Boys can be a puzzle for parents, particularly mothers. As we strive to remain connected with our adolescent sons, it can be difficult to understand why this can sometimes be a battle. According to psychologist and author, Steve Biddulph, boys experience three developmental phases of boyhood that are key to understanding and raising boys:
- 0-6 years: boys will bond with their mothers first and learn to grow in emotional stability
- 6-14 years: boys will bond with their fathers as they navigate masculinity and how to be male
- 14+ years: boys look beyond their parents for mentorship as they experience a huge testosterone surge.
Biddulph gained notoriety in 1997, with his book, Raising Boys, which explores the development of boys from birth to manhood and discusses the role of schools in raising boys. A follow-up edition has now been released, looking at the challenges of the 21st century.
While much has changed in the 21 years since Biddulph first released Raising boys, his core message remains the same: boys need you. They require love, affection and your time. In that regard, the future looks promising. According to Biddulph, fathers have trebled the amount of time they spend with their children in just one generation.
We uncover five key themes of the Raising boys latest release:
1. Boys need to take risks
Risk-taking is natural for boys and forms an essential part of their growing up. Boys need to learn to take risks safely while still allowing for new and challenging experiences, particularly during adolescence. Read our tips on how to successfully manage risk-taking in boys.
2. Set strict screen time limitations
With the rise of gaming and digital devices boys are at risk of becoming isolated and underdeveloping social skills. While digital proficiency is essential in today’s world, left to themselves, boys’ screen time can easily get out of control, so parents need to set firm limits and expectations. This can help your son to maintain relationships with friends, remain connected with family, and stay physically active. Discover our 7 strategies for limiting screen time.
3. Boys need to cry
Biddulph believes there is still widespread suppression of emotion in boys. It is thought that if boys don’t cry, their emotions will present as anger or violence. He encourages parents to allow boys to cry and recognise sad feelings as a natural occurrence. Support your son through these times, by encouraging him to ‘let it out’, and resist the urge to hasten him in getting past it.
4. Actively teach boys to be gentle and sensitive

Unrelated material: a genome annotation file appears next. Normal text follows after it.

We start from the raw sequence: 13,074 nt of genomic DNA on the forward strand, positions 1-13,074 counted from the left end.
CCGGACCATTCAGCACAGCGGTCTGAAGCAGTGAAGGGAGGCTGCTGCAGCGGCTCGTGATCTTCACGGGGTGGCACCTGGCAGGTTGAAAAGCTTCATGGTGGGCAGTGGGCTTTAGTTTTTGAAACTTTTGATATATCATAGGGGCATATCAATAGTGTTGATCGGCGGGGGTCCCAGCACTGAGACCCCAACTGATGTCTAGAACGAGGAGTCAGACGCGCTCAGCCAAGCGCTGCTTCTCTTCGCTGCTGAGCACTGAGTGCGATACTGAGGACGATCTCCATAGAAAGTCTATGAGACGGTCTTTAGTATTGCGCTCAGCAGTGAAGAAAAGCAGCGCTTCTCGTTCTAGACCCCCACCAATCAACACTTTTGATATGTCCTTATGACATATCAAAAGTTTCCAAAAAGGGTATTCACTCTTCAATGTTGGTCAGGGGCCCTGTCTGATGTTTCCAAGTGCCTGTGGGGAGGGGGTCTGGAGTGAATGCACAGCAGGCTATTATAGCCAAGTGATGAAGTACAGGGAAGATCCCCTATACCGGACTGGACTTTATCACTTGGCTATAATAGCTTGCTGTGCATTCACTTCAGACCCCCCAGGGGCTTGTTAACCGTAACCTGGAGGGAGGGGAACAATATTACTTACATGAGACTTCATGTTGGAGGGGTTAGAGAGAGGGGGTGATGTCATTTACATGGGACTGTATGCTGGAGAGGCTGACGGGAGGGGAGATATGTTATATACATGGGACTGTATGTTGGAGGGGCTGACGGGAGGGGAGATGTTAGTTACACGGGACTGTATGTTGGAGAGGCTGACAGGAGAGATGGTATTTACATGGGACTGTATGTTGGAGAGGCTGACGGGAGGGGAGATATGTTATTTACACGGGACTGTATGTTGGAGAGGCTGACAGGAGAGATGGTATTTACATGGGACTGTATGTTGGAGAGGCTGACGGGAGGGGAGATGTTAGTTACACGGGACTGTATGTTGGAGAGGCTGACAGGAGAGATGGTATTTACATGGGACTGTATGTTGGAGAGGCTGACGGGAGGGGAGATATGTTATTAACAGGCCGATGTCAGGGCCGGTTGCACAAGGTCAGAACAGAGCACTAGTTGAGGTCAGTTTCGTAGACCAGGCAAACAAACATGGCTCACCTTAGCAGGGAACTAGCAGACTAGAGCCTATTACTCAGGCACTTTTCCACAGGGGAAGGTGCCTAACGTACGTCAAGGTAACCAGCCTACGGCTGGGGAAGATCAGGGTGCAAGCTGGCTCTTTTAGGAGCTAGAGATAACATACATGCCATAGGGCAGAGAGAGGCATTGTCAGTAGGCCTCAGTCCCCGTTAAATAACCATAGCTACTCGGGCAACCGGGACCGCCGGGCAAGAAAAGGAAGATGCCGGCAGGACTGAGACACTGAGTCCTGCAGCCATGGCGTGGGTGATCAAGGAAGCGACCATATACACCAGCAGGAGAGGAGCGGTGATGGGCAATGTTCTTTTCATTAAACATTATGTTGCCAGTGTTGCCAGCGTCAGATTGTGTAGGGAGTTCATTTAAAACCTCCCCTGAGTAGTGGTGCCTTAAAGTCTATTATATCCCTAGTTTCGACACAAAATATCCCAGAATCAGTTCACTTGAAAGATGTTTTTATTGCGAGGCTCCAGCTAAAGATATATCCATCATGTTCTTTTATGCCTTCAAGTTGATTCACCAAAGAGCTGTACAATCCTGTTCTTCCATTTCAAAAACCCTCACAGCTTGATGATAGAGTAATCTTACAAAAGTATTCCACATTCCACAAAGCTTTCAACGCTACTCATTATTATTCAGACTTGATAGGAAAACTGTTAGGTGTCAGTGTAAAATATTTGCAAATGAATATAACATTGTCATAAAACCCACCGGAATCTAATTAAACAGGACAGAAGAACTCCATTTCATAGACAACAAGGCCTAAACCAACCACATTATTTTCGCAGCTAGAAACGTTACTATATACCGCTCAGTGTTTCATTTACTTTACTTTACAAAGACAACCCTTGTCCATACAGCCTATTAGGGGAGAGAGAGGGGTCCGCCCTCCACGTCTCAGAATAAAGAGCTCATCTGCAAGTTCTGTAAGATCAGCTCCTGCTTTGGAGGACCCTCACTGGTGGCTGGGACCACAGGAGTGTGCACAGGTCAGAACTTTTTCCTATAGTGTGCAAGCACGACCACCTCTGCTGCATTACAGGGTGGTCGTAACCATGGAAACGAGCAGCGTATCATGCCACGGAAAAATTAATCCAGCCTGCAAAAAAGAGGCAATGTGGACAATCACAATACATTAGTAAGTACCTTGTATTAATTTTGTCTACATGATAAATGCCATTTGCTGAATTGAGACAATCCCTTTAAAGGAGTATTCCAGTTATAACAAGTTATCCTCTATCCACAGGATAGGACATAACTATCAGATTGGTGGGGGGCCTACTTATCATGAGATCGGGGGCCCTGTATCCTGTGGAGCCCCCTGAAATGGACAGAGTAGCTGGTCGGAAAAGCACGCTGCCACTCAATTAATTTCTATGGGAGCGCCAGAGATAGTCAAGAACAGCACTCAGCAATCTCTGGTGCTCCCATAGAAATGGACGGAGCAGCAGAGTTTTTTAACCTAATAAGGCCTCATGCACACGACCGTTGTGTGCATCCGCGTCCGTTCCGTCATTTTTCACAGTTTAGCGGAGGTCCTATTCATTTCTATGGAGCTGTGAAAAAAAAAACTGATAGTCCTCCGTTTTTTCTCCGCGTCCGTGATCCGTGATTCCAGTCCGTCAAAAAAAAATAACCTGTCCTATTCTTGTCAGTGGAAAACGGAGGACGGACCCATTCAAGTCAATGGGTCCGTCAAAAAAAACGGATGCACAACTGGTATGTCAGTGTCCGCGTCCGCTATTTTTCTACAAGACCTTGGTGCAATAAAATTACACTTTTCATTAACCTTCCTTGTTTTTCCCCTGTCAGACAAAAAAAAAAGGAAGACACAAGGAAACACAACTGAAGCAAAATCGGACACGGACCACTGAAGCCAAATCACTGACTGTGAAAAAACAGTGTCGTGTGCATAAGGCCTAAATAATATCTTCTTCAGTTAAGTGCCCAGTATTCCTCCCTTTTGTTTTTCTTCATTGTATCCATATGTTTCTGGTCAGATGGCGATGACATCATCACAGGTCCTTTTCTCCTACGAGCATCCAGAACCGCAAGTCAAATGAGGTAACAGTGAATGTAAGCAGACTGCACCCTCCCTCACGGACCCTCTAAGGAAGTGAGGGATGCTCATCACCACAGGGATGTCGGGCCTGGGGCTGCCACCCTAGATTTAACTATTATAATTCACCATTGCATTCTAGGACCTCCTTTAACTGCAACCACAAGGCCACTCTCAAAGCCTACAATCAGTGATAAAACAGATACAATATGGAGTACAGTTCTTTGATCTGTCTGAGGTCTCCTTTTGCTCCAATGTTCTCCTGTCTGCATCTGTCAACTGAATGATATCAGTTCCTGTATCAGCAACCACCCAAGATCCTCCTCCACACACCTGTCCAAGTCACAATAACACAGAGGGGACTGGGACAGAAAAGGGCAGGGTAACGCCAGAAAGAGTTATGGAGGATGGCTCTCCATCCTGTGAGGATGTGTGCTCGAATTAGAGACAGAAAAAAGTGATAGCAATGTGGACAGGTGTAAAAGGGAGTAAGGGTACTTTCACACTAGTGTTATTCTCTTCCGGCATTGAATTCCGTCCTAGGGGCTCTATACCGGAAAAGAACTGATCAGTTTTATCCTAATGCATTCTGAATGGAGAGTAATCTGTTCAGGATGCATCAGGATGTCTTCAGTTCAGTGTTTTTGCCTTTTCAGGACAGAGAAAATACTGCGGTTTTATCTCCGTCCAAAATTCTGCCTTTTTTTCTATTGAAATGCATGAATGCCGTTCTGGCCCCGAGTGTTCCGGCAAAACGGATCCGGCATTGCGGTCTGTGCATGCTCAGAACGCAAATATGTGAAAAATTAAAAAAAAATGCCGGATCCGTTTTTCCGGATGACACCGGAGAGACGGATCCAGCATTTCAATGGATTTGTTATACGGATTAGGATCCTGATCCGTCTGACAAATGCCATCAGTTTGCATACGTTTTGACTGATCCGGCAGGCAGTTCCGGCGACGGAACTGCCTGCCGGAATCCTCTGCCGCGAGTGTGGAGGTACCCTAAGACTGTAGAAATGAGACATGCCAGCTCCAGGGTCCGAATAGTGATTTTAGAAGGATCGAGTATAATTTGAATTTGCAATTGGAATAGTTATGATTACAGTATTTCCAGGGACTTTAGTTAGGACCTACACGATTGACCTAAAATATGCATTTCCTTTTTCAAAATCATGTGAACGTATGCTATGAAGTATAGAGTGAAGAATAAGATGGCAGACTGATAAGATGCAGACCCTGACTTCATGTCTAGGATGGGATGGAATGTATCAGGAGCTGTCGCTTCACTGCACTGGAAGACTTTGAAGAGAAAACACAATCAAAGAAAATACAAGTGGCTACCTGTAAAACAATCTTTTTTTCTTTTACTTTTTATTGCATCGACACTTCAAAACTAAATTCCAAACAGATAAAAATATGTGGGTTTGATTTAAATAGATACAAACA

This is particularly important in teaching boys how to have respectful relationships with women. Both mother and father need to model positive male/female relationships by treating each other with respect, compassion and empathy. Parents should behave in the same way they would like their son to behave.
5. Male role models are important
The importance of a strong male role model is key. From age six, boys will look to their fathers. At adolescence, male role models separate from the father figure will become more significant as he enters into manhood. Male teachers, sporting coaches and family friends will all have a huge role to play in raising balanced men. Ensure your son is surrounded with positive role models with different backgrounds.
Much of Biddulph’s findings are based upon what he believes to be fundamental differences in the ways boys and girls develop. We continue to learn more and more about the ways that boys’ and girls’ brains function.
However, teaching boys is second nature at Trinity. While researchers are still debating whether boys learn differently to girls, at Trinity we have educated boys in mind, body and spirit for over a century. Our mission is to provide a thoroughly Christian education for boys from Pre-Kindergarten to Year 12, imparting knowledge and understanding of the world we live in, and recognising the importance of spiritual qualities in every sphere of learning.
Fuelled by a pastorally aware culture with exceptionally high levels of individual student attention, we aim to know, understand and nurture each student to help him realise his potential, passion and purpose in life, ensuring that every Trinity boy is challenged, inspired and guided to become a successful, compassionate, internationally-minded man.
To learn more about the Trinity difference and to discover why we’re one of Sydney’s leading schools for boys, download our prospectus.